Restructuring in Central Europe
CE countries and non-performing loans
Many non-performing loans (NPLs) remain on the banks’ balance sheets, tying up capital that could otherwise fund economic growth. Our Restructuring Central Europe report asks: what next?
Central Europe NPLs in November 2014
Debt sales in Central Europe are increasing. As its economy improves, the region is attracting more distressed debt investors. For the banks, portfolio transactions offer an effective and speedy remedy for their NPLs.
These NPLs are tying up capital for new lending. In so doing, they’re holding back economic growth. Portfolio and asset disposals could be a solution.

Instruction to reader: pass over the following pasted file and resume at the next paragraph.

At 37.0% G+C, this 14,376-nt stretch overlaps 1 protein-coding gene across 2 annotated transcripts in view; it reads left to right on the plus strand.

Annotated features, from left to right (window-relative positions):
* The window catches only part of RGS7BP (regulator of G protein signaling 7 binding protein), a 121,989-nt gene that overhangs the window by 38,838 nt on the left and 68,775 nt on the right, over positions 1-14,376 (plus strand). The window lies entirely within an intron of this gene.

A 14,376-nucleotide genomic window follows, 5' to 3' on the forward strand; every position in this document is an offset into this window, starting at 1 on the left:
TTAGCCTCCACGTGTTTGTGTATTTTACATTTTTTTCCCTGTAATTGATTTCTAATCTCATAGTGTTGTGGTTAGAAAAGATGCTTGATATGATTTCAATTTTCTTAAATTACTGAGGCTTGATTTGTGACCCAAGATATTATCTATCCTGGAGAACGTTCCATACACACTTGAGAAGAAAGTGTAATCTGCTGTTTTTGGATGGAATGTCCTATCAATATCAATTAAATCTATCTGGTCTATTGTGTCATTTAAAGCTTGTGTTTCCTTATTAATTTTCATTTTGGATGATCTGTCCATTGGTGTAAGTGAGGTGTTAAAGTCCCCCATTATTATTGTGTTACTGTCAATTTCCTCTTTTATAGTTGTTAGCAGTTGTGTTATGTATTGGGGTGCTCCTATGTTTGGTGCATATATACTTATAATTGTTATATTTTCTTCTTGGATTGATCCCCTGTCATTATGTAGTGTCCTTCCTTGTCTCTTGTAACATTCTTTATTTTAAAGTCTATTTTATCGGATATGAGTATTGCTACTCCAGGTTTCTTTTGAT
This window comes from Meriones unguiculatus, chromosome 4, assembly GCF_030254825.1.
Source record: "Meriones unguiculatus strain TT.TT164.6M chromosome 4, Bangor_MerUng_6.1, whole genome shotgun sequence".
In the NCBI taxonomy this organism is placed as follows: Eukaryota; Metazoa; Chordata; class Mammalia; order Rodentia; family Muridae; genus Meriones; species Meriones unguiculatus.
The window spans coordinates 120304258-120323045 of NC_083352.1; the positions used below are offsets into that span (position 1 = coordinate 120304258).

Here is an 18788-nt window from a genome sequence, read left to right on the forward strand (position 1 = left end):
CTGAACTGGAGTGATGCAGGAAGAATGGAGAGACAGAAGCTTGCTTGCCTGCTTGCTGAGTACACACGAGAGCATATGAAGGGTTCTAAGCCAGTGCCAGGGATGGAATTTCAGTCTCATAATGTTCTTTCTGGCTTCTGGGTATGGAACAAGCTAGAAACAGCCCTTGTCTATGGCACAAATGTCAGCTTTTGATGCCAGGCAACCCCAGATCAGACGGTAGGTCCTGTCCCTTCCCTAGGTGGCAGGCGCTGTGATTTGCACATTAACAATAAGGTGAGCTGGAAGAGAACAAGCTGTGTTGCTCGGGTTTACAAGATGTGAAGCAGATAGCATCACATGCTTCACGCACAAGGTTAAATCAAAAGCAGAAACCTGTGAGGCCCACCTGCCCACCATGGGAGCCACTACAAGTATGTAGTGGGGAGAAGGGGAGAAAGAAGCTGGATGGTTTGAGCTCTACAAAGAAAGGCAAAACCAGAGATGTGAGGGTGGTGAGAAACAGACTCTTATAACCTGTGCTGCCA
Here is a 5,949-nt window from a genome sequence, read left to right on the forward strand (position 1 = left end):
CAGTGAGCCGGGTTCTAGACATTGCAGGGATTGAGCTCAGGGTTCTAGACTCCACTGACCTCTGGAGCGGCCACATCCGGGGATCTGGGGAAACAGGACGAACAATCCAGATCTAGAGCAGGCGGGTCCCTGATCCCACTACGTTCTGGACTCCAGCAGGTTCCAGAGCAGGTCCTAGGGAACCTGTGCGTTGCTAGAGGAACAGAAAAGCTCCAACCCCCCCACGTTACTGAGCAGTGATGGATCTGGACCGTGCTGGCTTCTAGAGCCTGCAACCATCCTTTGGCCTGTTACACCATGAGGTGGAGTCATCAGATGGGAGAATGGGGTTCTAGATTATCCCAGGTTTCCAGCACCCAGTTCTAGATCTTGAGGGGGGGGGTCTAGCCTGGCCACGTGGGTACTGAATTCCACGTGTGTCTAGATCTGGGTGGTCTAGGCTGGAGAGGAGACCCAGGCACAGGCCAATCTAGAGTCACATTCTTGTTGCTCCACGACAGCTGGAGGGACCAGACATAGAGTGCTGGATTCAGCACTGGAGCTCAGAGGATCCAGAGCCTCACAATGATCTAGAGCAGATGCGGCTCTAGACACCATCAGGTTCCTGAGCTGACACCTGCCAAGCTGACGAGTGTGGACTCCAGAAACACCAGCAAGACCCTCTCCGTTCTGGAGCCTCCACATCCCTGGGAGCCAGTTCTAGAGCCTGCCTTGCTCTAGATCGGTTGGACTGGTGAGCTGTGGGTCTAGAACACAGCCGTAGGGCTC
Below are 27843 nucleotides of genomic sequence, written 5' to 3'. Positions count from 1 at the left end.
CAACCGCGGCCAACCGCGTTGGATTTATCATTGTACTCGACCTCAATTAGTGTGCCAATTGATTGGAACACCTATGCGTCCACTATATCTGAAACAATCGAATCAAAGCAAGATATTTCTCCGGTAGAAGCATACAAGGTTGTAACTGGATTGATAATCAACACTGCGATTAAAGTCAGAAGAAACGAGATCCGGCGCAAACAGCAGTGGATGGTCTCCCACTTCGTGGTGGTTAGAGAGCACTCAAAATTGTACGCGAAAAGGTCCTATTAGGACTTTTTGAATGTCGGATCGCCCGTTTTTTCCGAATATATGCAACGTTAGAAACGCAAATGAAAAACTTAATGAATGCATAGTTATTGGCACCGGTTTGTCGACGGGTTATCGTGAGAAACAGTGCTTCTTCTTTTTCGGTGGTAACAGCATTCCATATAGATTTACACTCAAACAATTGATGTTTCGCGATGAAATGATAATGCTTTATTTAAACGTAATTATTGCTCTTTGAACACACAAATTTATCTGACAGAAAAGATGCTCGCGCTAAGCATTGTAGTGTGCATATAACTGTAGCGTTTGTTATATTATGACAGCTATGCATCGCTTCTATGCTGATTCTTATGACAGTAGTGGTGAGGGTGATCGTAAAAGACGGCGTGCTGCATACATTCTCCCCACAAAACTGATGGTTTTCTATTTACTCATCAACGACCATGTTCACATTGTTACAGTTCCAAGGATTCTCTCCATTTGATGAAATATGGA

However, banks do have another option. They may decide to keep their troubled loans, manage them in-house, and then benefit when full economic recovery arrives.
While national supervisors want an end to the NPL problem, the regulatory environment is still uncertain. As a result, banks find it difficult to define their strategic direction.
- The market for loan portfolio sales is huge – there’s €60 billion of NPLs in the nine countries that make up Central Europe (Poland, Czech Republic, Slovakia, Hungary, Romania, Slovenia, Croatia, Bulgaria and Serbia).
- Despite improvements in real GDP across the region, NPL ratios and volumes haven’t improved – in fact they’ve worsened, though deterioration is decelerating.
- The exceptions are Poland, Czech Republic and Slovakia, where NPL ratios and volumes in have been relatively stable in the last three years.